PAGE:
Sunday, February 7, 2010

Wife Rule #127: Why I Love Your Mother (to my children) -- Chapter Three: The Nature of God

Let us here observe, that three things are necessary, in order that any rational and intelligent being may exercise faith in God unto life and salvation. First, The idea that he actually exists. Secondly, A correct idea of his character, perfections and attributes. Thirdly, An actual knowledge that the course of life which he is pursuing, is according to his will.
--Joseph Smith, quoted in Lectures on Faith, p. 36

The great quest of this life is to search out God and come to know Him. In fact, during one of the last prayers our Savior said to Heavenly Father, Jesus stated that "this is life eternal, that they might know thee the only true God, and Jesus Christ, whom thou hast sent" (John 17:3). If eternal life consists of knowing God the Father and his son Jesus Christ, then how do we come to know Them?

Certainly "knowing God" includes coming to a true understanding His identity, nature, character, and attributes. The scriptures contain hundreds of verses describing God's character. Among all these, let's start out with perhaps the most important of all of God's attributes, so simply and beautifully stated by the prophet Nephi:

"I know that he loveth his children; nevertheless, I do not know the meaning of all things" (1 Nephi 11:17).

John also records the Savior's words expressing this truth:

"For God so loved the world, that he gave his only begotten Son, that whosoever believeth in him should not perish, but have everlasting life"
(John 3:16).

This single fact--that God loves His children--is ultimately the overriding principle that governs all the rest of His actions towards us. It is also really all we need to know in order to begin to exercise basic faith in God. By viewing all of our interactions with God through the lens of divine love, we can better understand His actions and have faith that all that He does is for our own good. The Lord explained this divine truth to Moses when He said:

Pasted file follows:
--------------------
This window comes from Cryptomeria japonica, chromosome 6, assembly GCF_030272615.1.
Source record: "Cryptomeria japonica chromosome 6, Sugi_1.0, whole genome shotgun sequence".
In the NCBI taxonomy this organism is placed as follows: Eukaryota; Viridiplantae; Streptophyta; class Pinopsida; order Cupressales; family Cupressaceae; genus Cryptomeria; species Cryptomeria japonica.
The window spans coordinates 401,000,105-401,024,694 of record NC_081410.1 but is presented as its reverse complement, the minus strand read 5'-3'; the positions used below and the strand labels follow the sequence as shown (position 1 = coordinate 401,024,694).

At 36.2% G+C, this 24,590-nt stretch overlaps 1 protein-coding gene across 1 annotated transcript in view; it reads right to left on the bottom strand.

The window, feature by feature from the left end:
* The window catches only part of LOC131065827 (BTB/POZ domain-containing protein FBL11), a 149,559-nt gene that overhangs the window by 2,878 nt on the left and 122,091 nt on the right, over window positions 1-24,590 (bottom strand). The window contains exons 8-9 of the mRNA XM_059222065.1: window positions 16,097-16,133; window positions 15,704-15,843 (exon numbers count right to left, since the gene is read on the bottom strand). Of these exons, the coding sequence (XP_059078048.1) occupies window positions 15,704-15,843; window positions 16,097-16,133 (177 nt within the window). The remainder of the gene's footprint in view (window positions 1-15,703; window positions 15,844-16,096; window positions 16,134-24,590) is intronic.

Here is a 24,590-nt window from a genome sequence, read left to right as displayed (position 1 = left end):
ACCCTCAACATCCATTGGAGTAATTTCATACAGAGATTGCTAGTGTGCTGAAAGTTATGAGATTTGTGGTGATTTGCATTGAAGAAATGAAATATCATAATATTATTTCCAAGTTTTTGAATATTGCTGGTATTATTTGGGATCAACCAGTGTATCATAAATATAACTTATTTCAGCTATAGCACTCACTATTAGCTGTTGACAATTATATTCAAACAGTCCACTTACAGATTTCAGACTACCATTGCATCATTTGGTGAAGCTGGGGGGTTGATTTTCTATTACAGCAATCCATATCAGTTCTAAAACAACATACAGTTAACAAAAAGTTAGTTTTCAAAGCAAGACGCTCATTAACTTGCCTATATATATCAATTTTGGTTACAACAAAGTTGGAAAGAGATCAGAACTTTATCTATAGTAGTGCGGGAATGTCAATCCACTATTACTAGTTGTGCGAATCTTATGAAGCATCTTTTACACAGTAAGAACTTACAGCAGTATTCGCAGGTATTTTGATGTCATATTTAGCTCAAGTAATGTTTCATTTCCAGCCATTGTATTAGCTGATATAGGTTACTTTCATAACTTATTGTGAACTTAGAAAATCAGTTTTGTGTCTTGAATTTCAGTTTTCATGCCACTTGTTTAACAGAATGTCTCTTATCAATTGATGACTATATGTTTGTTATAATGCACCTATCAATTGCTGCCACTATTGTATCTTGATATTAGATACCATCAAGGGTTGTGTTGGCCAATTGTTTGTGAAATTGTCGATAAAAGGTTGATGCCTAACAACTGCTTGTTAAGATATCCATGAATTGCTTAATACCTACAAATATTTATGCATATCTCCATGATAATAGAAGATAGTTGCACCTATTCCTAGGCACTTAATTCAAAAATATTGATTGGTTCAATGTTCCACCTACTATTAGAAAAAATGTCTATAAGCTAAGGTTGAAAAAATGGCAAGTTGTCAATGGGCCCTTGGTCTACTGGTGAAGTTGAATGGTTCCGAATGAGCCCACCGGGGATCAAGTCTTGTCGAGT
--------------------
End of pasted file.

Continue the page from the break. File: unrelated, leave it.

"For behold, this is my work and my glory—to bring to pass the immortality and eternal life of man" (Moses 1:39).

This simple sentence says it all: God's work (what He does) and His glory (what He treasures most) is the salvation of His children. My own dear children, is it really so hard to believe that? Even if, like Nephi, you don't "know the meaning of all things," can you at least believe enough to know that God loves His children?

Through your relationship with your earthly father, who loves you dearly, can you begin to sense the smallest part of the love that your Heavenly Father has for you? Can you see past the imperfect, sometimes selfish parenting of your earthly father, enough to believe that there is a perfect, selfless Heavenly Father who loves you infinitely more and is also parenting you?

Can you sense what Jesus meant when He said: "Or what man is there of you, whom if his son ask bread, will he give him a stone? Or if he ask a fish, will he give him a serpent? If ye then, being evil, know how to give good gifts unto your children, how much more shall your Father which is in heaven give good things to them that ask him?" (Matthew 7:9-11)

Can you see how understanding that God loves you will help you through the trials and troubles of life? Can you believe that He only lets us struggle because it is for our own good?

Just like your mother and I encourage you to do things that are hard--like learning to play the piano, or ride a bike, or do math, or share with each other--because we know you will become better and someday thank us for it, so does your Heavenly Father. He asks hard things of us--such as forgiving others, or sharing the gospel, or obeying and honoring our parents--knowing that each commandment He gives will promote our growth and progression.

Just like your mother and I cannot (and should not) fix all of your problems for you--such as dealing with a kid at school who is rude to you, knowing there is an endless supply of rude kids in the world--because we know you will grow by learning to solve your own problems, so does your Heavenly Father. He lets us struggle and search, seldom handing us complete, gift-wrapped solutions that would deny us the growth gained by working through our own problems. It is typically only when we have exhausted our own abilities that He steps in with the next hint or clue, giving just enough guidance to spur on further growth as we act on His suggestions.